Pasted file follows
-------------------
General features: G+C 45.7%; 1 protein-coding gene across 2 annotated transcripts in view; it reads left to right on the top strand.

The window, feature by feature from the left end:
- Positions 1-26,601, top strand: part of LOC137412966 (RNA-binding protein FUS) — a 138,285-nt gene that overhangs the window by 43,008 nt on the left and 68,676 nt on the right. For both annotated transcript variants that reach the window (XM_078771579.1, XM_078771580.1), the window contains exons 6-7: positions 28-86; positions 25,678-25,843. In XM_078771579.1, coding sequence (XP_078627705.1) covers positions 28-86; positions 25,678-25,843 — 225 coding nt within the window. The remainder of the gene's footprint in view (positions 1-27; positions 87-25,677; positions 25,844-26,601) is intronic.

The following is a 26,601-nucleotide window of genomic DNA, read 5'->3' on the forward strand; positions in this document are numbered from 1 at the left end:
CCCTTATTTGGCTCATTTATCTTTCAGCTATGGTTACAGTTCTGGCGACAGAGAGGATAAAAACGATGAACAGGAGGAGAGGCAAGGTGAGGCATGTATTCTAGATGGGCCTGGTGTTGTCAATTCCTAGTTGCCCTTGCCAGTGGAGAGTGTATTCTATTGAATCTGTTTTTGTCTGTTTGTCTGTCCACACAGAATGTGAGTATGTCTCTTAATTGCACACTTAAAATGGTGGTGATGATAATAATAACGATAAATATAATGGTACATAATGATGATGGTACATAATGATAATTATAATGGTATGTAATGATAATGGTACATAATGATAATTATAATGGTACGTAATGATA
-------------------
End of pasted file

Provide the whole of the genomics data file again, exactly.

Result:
General features: G+C 45.7%; 1 protein-coding gene across 2 annotated transcripts in view; it reads left to right on the top strand.

The window, feature by feature from the left end:
- Positions 1-26,601, top strand: part of LOC137412966 (RNA-binding protein FUS) — a 138,285-nt gene that overhangs the window by 43,008 nt on the left and 68,676 nt on the right. For both annotated transcript variants that reach the window (XM_078771579.1, XM_078771580.1), the window contains exons 6-7: positions 28-86; positions 25,678-25,843. In XM_078771579.1, coding sequence (XP_078627705.1) covers positions 28-86; positions 25,678-25,843 — 225 coding nt within the window. The remainder of the gene's footprint in view (positions 1-27; positions 87-25,677; positions 25,844-26,601) is intronic.

The following is a 26,601-nucleotide window of genomic DNA, read 5'->3' on the forward strand; positions in this document are numbered from 1 at the left end:
CCCTTATTTGGCTCATTTATCTTTCAGCTATGGTTACAGTTCTGGCGACAGAGAGGATAAAAACGATGAACAGGAGGAGAGGCAAGGTGAGGCATGTATTCTAGATGGGCCTGGTGTTGTCAATTCCTAGTTGCCCTTGCCAGTGGAGAGTGTATTCTATTGAATCTGTTTTTGTCTGTTTGTCTGTCCACACAGAATGTGAGTATGTCTCTTAATTGCACACTTAAAATGGTGGTGATGATAATAATAACGATAAATATAATGGTACATAATGATGATGGTACATAATGATAATTATAATGGTATGTAATGATAATGGTACATAATGATAATTATAATGGTACGTAATGATA